Not coincidently, Haw’s Shop also marked the changing of the guard for the Army of Northern Virginia’s Cavalry Corps as Maj. Gen. Wade Hampton unofficially began his eventual succession of J.E.B. Stuart, killed earlier in the month at the Battle of Yellow Tavern.

The 4th South Carolina had only reached Virginia a few days earlier after spending the previous 2-1/2 years defending the South Carolina coast, as had the 5th and 6th South Carolina.

Just four days after finally arriving in Richmond after a six-week trek north, the 4th and 5th South Carolina, along with the 20th Georgia Cavalry Battalion and the regiments that made up Brig. Gen. William C. Wickham’s Virginia Brigade were dispatched to track the movement of Grant’s army and to counter Union cavalry commanded by Philip Sheridan.

Robert E Lee and Ulysses S. Grant, the opposing military leaders, were trying to discern each other’s intentions. Both sides relied on their cavalry to try to establish contact with enemy.

Lee, fearful that Grant might get around him and break through to Richmond, sent Hampton on a mission to locate the Union force. Grant, seeking a way to get around Lee’s army and into the Confederate capital, turned to Sheridan in a bid to determine Lee’s plans.

The two cavalry forces met on the morning of May 28, 1864, near Haw’s Shop, named for a large blacksmith shop owned by local resident John Haw.

The action began about a mile west of Haw’s Shop, near Enon Methodist Church, which still stands today. After a series of charges and countercharges by opposing cavalry forces, the conflict turned into a dismounted battle, with Union troopers from Brig. Gen. David McMurtie Gregg’s 2nd Cavalry Division battling Hampton’s forces in the woods near Enon Church.

Gregg would later write, “In the shortest possible time both of my brigades were hotly engaged. Every available man was put into the fight, which had lasted some hours. Neither party would yield an inch.” Hampton formed a defensive line with Brig. Gen. Thomas L. Rosser’s troops on the left, Wickham’s men in the center and Butler’s South Carolinians on the right.

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Mystery of ‘unknown’ Confederate unraveled

treadwell marker

Questions surrounding how officials solved a 150-year mystery and identified the only unknown Confederate soldier buried in the Beaufort National Cemetery have been answered.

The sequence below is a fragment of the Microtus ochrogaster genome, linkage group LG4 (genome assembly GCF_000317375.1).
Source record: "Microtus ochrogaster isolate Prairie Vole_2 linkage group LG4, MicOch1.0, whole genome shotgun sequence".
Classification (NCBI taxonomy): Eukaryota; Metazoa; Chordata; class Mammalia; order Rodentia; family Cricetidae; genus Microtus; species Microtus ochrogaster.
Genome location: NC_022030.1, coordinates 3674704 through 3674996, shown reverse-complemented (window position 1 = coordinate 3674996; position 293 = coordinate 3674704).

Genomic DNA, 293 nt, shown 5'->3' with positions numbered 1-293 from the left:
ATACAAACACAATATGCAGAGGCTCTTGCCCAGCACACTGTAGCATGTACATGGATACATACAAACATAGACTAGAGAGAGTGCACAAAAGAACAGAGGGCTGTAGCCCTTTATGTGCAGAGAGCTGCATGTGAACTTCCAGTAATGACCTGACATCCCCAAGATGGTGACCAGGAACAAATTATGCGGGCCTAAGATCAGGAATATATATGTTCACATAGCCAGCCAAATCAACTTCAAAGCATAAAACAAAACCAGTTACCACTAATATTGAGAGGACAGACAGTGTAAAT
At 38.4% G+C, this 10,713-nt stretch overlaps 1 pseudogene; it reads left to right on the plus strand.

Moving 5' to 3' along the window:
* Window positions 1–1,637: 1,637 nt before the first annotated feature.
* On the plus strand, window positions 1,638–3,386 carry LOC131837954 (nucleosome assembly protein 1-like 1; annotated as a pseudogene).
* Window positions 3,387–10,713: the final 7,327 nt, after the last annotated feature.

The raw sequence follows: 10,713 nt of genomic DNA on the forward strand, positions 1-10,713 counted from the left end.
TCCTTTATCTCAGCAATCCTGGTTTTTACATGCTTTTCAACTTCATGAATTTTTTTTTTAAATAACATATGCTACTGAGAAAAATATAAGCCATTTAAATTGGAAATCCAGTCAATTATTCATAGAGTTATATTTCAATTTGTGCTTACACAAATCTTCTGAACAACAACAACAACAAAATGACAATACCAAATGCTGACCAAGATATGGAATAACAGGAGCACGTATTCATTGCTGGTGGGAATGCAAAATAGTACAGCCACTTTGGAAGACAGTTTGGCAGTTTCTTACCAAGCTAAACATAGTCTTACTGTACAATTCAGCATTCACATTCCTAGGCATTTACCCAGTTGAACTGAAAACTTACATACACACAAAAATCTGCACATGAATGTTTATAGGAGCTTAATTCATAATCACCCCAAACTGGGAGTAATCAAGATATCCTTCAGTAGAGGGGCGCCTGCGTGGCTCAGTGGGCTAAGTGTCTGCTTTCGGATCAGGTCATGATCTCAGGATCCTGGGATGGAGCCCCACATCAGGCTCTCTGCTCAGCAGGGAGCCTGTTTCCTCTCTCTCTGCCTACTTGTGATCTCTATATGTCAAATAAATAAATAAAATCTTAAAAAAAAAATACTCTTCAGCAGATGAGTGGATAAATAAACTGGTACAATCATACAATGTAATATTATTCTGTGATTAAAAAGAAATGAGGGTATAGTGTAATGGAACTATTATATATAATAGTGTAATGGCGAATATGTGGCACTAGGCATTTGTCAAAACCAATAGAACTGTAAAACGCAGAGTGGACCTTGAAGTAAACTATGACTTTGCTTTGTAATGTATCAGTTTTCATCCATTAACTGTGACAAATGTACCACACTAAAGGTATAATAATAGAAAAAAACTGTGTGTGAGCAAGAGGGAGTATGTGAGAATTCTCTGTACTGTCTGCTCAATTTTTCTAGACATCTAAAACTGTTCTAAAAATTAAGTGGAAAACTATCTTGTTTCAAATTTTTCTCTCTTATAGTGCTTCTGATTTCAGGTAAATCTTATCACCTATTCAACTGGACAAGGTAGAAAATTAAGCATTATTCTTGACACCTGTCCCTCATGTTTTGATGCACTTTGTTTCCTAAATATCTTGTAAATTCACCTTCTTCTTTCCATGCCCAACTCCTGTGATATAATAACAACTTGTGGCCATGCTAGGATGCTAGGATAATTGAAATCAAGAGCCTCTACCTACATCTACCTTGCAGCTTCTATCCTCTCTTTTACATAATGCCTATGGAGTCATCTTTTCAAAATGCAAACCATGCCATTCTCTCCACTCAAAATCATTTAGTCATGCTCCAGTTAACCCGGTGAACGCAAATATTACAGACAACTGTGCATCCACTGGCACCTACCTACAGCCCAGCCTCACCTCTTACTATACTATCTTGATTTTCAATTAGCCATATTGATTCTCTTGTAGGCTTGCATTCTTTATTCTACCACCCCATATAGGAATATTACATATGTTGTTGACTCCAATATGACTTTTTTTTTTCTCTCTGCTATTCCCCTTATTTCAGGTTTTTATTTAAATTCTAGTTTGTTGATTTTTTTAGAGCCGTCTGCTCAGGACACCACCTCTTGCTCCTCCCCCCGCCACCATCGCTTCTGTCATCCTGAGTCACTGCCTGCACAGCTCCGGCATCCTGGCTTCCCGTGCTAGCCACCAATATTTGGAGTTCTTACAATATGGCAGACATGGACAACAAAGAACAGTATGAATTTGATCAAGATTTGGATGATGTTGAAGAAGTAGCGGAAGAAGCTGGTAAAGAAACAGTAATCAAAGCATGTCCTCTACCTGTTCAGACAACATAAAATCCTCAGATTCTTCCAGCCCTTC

Just a few days ago, the Beaufort County (SC) Historical Resources Consortium released information stating that the lone Confederate soldier interred in the Beaufort National Cemetery with a tombstone marked as “unknown” had been identified as Private Haywood Treadwell of Co. G, 61st NC Volunteers.

The Beaufort Gazette followed that announcement with a story Thursday that provided details on how Treadwell, who died in a Union hospital on Sept. 12, 1863, after being wounded at Battery Wagner, was identified.

Investigation into the history of the William Wigg Barnwell House, which served as a Union hospital during the war, led to the North Carolina soldier’s identification. It was learned Treadwell, who had been shot in the right thigh, had been brought to the house after his capture, according to the publication.

Beaufort resident Penelope Holme Parker began researching the William Wigg Barnwell House in 2008 by at the request of owners Conway and Diane Ivy. During the process, Parker discovered that Haywood Treadwell might have been buried anonymously because of a misspelled first name.

“Burial records found in a cardboard box in the basement of the cemetery building in 1991 listed a ‘Heyward Treadwell,’ who died of a gunshot wound to the right thigh on Sept. 12, 1863,” according to the Gazette. “Treadwell was buried in section 53, site 6359 – the site of the unknown soldier’s gravestone, according to the records.”

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Historical group misses boat on soldier’s ID

unknown

The journalism phrase “burying the lede” refers to the practice of beginning a story, or “lede” paragraph, with details of secondary importance while failing to relate more essential facts until much later in the article.

A more egregious sin would be “skipping the lede.” Take this bit from the Beaufort County (SC) Historical Resources Consortium:

“The only Confederate soldier interred in the Beaufort National Cemetery with a tombstone marked as unknown has been identified. Pvt. Haywood Treadwell of the 61st NC Volunteers, Co. G whose identity emerges after 150 years, will be recognized along with other Confederate soldiers on May 9-10, 2014.”

So far, so good.

The release then goes on to state that the event will include a Friday evening symposium and a Saturday memorial ceremony, with the unveiling of the new gravestone for Treadwell.